Has the world of PPC as we knew it come to an end?
The short answer, my friend, is not yet and, if you continue reading this article, you’ll understand what I mean :-)
I’ve avidly read all articles and reports by Frederick Vallaeys and several of the top most important Google Ads professionals in the world. I’ve also performed a lot of experiments myself and I am sure that there still is a wide scope for manual selective targeting to perform better than machine learning.
But then the real question becomes: how to do it (without losing the immense possibilities provided by AI)? And, under what circumstances is it worth it?
The answer as often is the case in the digital marketing industry, is not easy and has to be applied on a case-by-case basis, after an evaluation of running campaigns.
When is automation worth it?
My almost 20 years in PPC have taught me that there is not a right or wrong way of doing Google Ads, but several more or less effective ways to target your ideal prospects or customers.
I’ve literally seen things in Google Ads campaigns (that you wouldn’t believe) working well, and technically perfect structures failing to meet even the minimal goal they were built for.
This is why I’ve always tried to reach my ideal target audience in the most complete (& simplest) ways the platform allows me to do. This way of doing campaigns will never fail.
But it also means you cannot use a fixed model or structure to promote everything. You always have to try almost completely different approaches to meet your campaign’s goals.
Anyway, after having tested several different ad structures I come to elaborate on a general wireframe, which I hope can help you too.
What is ‘Agile Target Layering’ and how does it work?
I named it “agile” because it is not built on a fixed structure. You have to change it as soon as you see it does not achieve results or if you find better ways to effectively address your audience.
I used the words “target layering” because to get the most out of your campaigns you have to be sure that machine learning perfectly understands which are your ideal audiences and covers them completely.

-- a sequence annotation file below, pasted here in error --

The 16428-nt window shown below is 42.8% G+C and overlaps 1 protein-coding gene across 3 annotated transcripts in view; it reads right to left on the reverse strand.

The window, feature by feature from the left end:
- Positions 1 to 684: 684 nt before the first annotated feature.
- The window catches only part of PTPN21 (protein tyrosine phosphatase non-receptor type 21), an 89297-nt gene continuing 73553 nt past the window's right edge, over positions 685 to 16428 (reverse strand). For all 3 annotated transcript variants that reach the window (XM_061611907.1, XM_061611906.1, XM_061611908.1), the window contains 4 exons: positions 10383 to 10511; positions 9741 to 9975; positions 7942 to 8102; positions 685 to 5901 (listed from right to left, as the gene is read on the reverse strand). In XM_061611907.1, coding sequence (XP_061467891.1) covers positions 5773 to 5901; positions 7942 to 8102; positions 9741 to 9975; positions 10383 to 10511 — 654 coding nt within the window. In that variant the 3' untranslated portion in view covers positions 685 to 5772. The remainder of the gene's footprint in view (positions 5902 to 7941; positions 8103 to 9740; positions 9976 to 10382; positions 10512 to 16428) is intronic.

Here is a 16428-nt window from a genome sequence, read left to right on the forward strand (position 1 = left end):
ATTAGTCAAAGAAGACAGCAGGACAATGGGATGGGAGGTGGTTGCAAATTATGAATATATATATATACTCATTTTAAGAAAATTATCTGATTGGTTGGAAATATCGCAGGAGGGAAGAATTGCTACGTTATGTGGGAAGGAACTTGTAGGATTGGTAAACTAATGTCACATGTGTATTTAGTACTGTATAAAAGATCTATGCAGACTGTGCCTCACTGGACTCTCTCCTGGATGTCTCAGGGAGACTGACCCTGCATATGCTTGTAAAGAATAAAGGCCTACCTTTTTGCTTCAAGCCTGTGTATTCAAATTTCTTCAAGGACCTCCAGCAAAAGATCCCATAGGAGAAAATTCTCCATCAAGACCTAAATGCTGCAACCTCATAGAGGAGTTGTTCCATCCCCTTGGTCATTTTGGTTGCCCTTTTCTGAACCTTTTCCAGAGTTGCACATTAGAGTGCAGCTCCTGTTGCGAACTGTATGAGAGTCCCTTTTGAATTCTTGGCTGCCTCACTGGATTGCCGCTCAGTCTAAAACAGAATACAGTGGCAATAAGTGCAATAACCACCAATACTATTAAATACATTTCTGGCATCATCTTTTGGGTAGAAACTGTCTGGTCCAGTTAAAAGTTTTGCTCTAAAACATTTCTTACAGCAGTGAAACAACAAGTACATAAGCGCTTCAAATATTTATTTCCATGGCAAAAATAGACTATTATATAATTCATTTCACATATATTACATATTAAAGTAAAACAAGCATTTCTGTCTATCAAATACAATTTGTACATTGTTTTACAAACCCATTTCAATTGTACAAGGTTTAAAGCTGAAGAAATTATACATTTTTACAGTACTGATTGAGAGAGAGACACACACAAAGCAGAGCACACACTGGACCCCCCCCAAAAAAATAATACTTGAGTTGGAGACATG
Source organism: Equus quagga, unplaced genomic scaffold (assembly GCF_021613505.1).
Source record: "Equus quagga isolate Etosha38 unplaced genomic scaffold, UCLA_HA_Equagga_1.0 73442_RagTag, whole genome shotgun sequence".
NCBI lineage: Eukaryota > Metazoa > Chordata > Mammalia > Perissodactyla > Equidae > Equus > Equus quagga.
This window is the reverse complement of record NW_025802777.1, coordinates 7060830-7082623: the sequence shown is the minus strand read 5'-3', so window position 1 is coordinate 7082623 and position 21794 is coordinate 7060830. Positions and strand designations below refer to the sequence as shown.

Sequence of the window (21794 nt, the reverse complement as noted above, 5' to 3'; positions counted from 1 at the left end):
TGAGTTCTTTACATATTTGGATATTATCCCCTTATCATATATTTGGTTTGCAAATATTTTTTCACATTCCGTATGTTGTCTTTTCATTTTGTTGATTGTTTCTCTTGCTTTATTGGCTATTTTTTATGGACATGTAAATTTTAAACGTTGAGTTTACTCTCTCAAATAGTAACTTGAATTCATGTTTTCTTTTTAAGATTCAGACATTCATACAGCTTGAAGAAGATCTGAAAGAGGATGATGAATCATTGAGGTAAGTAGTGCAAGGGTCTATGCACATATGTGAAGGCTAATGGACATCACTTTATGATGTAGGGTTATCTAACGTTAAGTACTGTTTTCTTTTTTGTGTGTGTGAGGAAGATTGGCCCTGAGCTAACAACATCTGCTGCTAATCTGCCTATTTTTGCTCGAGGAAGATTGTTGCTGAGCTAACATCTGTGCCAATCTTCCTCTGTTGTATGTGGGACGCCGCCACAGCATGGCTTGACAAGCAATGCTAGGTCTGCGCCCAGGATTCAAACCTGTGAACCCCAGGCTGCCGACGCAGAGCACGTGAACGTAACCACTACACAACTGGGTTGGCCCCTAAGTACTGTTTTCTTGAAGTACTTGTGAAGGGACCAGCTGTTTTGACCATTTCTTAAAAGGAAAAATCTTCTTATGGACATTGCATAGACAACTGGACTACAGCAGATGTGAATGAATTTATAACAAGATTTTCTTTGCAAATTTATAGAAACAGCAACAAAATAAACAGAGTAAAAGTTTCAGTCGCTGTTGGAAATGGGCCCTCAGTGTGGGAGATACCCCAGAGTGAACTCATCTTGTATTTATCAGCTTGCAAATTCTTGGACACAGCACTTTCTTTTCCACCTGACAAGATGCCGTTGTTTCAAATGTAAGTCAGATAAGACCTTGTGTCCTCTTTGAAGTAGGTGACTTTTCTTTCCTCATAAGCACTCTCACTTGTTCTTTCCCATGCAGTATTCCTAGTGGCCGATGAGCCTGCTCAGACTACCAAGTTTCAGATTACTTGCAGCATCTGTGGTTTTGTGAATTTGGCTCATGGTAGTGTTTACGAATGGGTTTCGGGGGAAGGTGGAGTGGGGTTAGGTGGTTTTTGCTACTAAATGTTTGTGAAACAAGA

If it doesn’t, you have to pair it with some manual target “layers” to be sure to cover what you know performs best at the lowest cost possible.
Presently the only way to achieve this goal is to add some “old school” campaigns to the PPC AI, which we are only slowly starting to taste these days.
The Agile Target Layering framework by Gianpaolo Lorusso
To explain it in a simple way, you should address the top of the iceberg’s best-converting search intent of your audiences with a phrase or exact match campaign (starting from branded keywords, for instance).
Then leave the conversion stars scouting to machine learning (ML), sculpting these campaigns out with negatives for irrelevant terms and what already is performing well in your “old school” campaigns.
Once ML finds something that converts, you can loop again into the process, and build a new manual target layer upon it, or simply enjoy all the benefits of ML and spend your saved time thinking of other approaches you could use to your target users (or even better spending time with your family 😊).
Agile Target Layering applied to a hyper-competitive industry
Imagine you have to sell luxury home rentals in Sorrento (one of the best seaside spots in Italy) on a global scale.
Source: Sorrento Home Rentals
Your Bottom of the Funnel (BOFU) keywords to build specific phrase or exact match search campaigns could then be: “Sorrento luxury villas”, “Sorrento luxury rentals”, “Sorrento villas with private pool”, “Sorrento luxury apartments” etc. That is “specific location + a luxury related term + home rental term”.
Nothing, except branded terms with the name of the villa or website, will ever attract more in-target users to your site.
If your budget allows it, you could then add some broad match MOFU campaigns with keywords like: “Sorrento villas”, “holiday rentals Sorrento”, “Sorrento home rentals,” etc., and see if machine learning can do the magic of finding juicy audiences for you.
Then again you could add a final layer with totally machine-learning-driven campaigns like Performance Max or Discovery/Display to address TOFU audiences to see if you can convince someone who isn’t even aware of the existence of so a beautiful place like Sorrento and only wants a place to literally “spend” their time (and money, of course).
After an initial training period (the lower the budget, the longer the period) you will be able to check what needs adjustments, what has to be stopped, and what deserves more push and optimization.
I firmly believe that our mission as PPC professionals in this time of great change in our industry is to instruct machine learning on what it doesn’t or cannot know (marginality of sales, seasonality, competitor brands with our same exact positioning in the market, best audiences to start from, etc.) and to be sure that our budget is spent first on what has the maximum chance to convert and then, if profit margins allow it, on what might convert.
This is a guest post by Gianpaolo Lorusso, a PPC & CRO consultant.
About the author: Gianpaolo Lorusso is a PPC & CRO consultant for several medium & large companies. He also founded ADworld Experience, the largest Pay Per Click & Conversion Rate Optimization event in Europe and the largest in the World based on real PPC Cases.